• The variety of architectural styles, from Romanesque revival to Jugendstil Art Nouveau, by way of the Baroque

When its candidacy was rejected, a new dossier was prepared in 2009 by the office of the mayor of Metz. This new application dubbed the district "Metz Royal and Imperial," thereby putting the emphasis on the double urban identity of the city, playing on the opposition and complementary nature between the "royal" old city around the cathedral developed under the French monarchy of the ancien regime before 1789, and the Imperial Quarter developed under the Wilhelmine Empire. It thus showed the transformation of urban space from an older, clustered, topographically-oriented and organically-developed medieval city to the newer, rationally-planned, transportation-oriented and distinctly zoned sectors of the enlarged urban area. One month and a half after its submission to the French Committee for Worldwide Patrimony, the body approved its inscription to the list of French World Heritage Sites of UNESCO, later ratified by the Ministry of Culture and Communication. In April 2014, the internet site for UNESCO added the candidacy of Metz to its page for France.

                                     

4.1. Landmarks and Important Buildings The Ring

Constructed in the wake of the demolition of the old city walls in 1902, the urban Ring of Metz begins at the Boulevard Paixhans/Boulevard du Pontiffroy, to the north of the historic city center, and enters the Imperial Quarter via the Avenue Jean XXIII and the Place Mazelle. Its southern side is dominated by the rail yards approaching the main railway station. Nearby here are situated:

  • The Grand Catholic Seminary of Metz, dominated by its Chapel of St-Charles-Borromeo 1907
  • The railway station water tower 1908

The avenue Foch, notable for its green space and central walking path, features several private mansions at its west entrance:

  • Villa Wildenberger no. 16, Art Nouveau decoration, designed by Karl Griebel, 1903
  • Villa Lentz no. 24, Neoclassical, designed by Jules-Geoffroy Berninger et Gustave Kraft, 1904
  • Villa Linden no. 20, Renaissance-revival, designed by Scheden, 1905
  • Villa Wahn no. 18, Renaissance-revival, designed by Conrad Wahn, 1903
  • Villa Burger, also known as Villa Salomon no. 22 rural vernacular with wood paneling, designed by Eduard-Hermann Heppe, 1904
  • Villa Bleyler no. 14, Baroque-revival, punctuated by Art Nouveau, designed by Ludwig Becker, 1904–1906

The avenue also includes some other impressive buildings:

  • The General Treasury of Moselle, formerly the Bank of Luxembourg, Neoclassical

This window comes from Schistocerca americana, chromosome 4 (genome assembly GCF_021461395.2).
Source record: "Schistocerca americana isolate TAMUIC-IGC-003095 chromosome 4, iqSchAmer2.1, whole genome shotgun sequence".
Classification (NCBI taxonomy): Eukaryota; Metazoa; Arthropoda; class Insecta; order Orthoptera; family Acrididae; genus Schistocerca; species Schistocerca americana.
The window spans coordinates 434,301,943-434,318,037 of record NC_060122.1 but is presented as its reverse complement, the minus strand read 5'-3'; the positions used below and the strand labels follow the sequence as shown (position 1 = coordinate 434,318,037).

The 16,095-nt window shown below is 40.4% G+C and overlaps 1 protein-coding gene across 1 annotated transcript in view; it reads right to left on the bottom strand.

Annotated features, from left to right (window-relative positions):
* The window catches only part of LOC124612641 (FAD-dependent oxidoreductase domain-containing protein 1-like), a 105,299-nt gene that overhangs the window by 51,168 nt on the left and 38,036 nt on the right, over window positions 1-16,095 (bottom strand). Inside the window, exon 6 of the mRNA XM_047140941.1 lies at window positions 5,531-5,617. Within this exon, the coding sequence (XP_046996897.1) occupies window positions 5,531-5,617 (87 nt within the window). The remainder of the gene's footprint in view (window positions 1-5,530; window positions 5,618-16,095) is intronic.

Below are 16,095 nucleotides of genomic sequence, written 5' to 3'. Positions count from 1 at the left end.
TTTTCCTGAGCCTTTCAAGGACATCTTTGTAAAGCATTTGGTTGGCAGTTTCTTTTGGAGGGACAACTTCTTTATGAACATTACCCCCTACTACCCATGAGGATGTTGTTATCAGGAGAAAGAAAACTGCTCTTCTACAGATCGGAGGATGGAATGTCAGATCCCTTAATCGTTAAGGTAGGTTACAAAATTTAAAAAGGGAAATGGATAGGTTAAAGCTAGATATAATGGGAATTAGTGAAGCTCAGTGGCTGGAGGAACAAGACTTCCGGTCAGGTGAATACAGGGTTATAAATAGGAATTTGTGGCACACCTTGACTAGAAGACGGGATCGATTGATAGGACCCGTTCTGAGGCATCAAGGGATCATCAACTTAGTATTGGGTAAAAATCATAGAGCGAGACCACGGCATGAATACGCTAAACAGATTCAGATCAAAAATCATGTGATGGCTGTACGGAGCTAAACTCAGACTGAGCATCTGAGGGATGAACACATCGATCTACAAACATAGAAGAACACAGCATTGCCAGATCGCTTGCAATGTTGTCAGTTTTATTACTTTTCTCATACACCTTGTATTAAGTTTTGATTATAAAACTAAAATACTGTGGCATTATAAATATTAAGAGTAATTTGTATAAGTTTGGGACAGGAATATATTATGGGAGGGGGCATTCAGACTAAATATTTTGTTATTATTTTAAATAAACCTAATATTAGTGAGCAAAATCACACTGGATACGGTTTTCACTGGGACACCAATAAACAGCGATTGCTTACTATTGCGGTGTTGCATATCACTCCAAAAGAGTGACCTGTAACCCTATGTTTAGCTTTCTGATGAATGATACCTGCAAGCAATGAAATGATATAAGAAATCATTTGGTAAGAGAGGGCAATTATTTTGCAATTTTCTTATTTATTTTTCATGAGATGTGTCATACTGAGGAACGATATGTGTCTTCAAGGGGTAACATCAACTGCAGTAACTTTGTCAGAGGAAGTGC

• The Hotel des Mines, also called the Hotel Terminus, Renaissance-revival, 1906
  • The Hotel Royal, Rhenish-Renaissance-revival, 1905

The Place Raymond-Mondon, built when the Imperial Quarter was laid out in 1902, was formerly the Place Imperiale. In its center was an equestrian statue of Friedrich III of Germany, which the citizens of Metz toppled and destroyed in 1918. Around it, one will find:

  • The Chamber of Commerce and Industry of Moselle, no. 10-12 Avenue Foch, also constructed in pink sandstone as the Imperial Bank, a symbol of financial power, designed by Robert Curjel and Karl Moser, 1907
  • The Tour Camoufle, in its eponymous square on the Avenue Foch, one of the last vestiges of the medieval walls of the city
  • The Hotel Foch, Baroque Revival, 1907
  • The Hotel des Arts et Metiers, no. 1-3 Avenue Foch, Flemish Renaissance-revival structure also of pink sandstone, built as the Chamber of Commerce, a symbol of German corporatist power, designed by Gustave Oberthur and Ernst Priedat, 1909

The Avenue Joffre shows much more sobriety with one side including German buildings that are relatively austere, facing a set of French Haussmannian structures on the other side, leading up to the spot where Wilhelm II wanted to erect his church. The part of the avenue adjacent to the demolished walls - those dating from the Renaissance to the north and those built by Marshal Sebastien Vauban during the reign of Louis XIV to the south - is today an access ramp for the autoroute A31. Formerly a tree-lined avenue, this highway is marked at the north by the presence of the Square Gallieni and the gardens of the Governors Palace. There, overlooking the Place Raymond-Mondon, are:

  • The Rhenish Bank, with minimalist/geometric decoration inspired by the Vienna Secession, 1907
  • An heavy Neoclassical apartment block "Revanchist Haussmanianism", 1925

And along the highway:

  • The military barracks Barbot and de Lattre de Tassigny, located on the site of Vaubans bastion of the 17th century, built 1890–93